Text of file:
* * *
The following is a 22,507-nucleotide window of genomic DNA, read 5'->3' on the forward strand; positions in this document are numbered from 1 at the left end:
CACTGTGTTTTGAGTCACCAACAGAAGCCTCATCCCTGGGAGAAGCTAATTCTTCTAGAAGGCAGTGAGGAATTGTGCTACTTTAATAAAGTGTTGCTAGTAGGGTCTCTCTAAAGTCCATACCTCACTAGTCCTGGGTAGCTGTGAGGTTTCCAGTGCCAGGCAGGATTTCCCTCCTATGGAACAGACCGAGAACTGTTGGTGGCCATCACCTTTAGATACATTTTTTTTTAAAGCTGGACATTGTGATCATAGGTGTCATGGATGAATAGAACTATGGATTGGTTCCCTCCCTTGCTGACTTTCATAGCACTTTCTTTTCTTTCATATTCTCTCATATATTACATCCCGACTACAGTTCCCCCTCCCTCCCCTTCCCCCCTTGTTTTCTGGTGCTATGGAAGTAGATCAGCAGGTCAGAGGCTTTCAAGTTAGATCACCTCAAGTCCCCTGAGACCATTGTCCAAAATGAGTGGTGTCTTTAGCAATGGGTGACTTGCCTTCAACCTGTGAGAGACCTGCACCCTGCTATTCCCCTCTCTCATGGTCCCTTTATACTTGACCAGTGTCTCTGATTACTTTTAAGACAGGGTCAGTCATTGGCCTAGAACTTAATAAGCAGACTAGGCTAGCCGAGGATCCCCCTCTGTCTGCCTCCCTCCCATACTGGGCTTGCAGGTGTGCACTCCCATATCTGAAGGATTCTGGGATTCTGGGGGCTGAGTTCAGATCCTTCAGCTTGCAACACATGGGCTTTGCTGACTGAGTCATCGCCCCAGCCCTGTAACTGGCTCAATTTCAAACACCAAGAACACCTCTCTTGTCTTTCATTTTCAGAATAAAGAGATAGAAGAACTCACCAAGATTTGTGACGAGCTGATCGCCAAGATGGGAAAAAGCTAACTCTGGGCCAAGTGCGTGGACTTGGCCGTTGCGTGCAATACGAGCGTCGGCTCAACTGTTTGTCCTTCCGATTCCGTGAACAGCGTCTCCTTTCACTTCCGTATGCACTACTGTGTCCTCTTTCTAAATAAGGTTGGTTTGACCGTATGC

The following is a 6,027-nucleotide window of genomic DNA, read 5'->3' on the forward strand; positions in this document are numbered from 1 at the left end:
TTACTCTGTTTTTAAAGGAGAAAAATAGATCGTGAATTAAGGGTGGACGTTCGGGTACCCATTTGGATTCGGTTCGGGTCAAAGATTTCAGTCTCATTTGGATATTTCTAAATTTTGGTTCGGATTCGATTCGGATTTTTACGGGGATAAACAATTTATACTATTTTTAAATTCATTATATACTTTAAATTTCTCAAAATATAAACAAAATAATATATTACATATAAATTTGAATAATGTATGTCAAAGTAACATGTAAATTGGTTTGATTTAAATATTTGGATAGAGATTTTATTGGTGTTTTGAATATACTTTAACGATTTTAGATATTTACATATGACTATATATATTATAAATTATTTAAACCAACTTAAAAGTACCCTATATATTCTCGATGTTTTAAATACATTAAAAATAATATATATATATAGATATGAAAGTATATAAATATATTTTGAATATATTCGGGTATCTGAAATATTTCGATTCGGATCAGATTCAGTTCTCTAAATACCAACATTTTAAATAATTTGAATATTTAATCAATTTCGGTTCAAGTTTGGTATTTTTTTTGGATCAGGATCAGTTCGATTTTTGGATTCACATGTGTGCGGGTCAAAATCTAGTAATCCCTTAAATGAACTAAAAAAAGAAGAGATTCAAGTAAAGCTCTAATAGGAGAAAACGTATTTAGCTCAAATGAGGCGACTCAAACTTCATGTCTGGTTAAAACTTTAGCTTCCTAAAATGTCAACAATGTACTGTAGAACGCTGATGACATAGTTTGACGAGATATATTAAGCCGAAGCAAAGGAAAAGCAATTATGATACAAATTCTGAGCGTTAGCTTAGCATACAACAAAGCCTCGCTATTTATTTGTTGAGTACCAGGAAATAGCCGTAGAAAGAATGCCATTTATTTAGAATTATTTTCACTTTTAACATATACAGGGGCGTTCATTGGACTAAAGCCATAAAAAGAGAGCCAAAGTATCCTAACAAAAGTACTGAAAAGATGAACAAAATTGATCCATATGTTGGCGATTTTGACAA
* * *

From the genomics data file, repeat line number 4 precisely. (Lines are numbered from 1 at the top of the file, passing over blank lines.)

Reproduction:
TTACTCTGTTTTTAAAGGAGAAAAATAGATCGTGAATTAAGGGTGGACGTTCGGGTACCCATTTGGATTCGGTTCGGGTCAAAGATTTCAGTCTCATTTGGATATTTCTAAATTTTGGTTCGGATTCGATTCGGATTTTTACGGGGATAAACAATTTATACTATTTTTAAATTCATTATATACTTTAAATTTCTCAAAATATAAACAAAATAATATATTACATATAAATTTGAATAATGTATGTCAAAGTAACATGTAAATTGGTTTGATTTAAATATTTGGATAGAGATTTTATTGGTGTTTTGAATATACTTTAACGATTTTAGATATTTACATATGACTATATATATTATAAATTATTTAAACCAACTTAAAAGTACCCTATATATTCTCGATGTTTTAAATACATTAAAAATAATATATATATATAGATATGAAAGTATATAAATATATTTTGAATATATTCGGGTATCTGAAATATTTCGATTCGGATCAGATTCAGTTCTCTAAATACCAACATTTTAAATAATTTGAATATTTAATCAATTTCGGTTCAAGTTTGGTATTTTTTTTGGATCAGGATCAGTTCGATTTTTGGATTCACATGTGTGCGGGTCAAAATCTAGTAATCCCTTAAATGAACTAAAAAAAGAAGAGATTCAAGTAAAGCTCTAATAGGAGAAAACGTATTTAGCTCAAATGAGGCGACTCAAACTTCATGTCTGGTTAAAACTTTAGCTTCCTAAAATGTCAACAATGTACTGTAGAACGCTGATGACATAGTTTGACGAGATATATTAAGCCGAAGCAAAGGAAAAGCAATTATGATACAAATTCTGAGCGTTAGCTTAGCATACAACAAAGCCTCGCTATTTATTTGTTGAGTACCAGGAAATAGCCGTAGAAAGAATGCCATTTATTTAGAATTATTTTCACTTTTAACATATACAGGGGCGTTCATTGGACTAAAGCCATAAAAAGAGAGCCAAAGTATCCTAACAAAAGTACTGAAAAGATGAACAAAATTGATCCATATGTTGGCGATTTTGACAA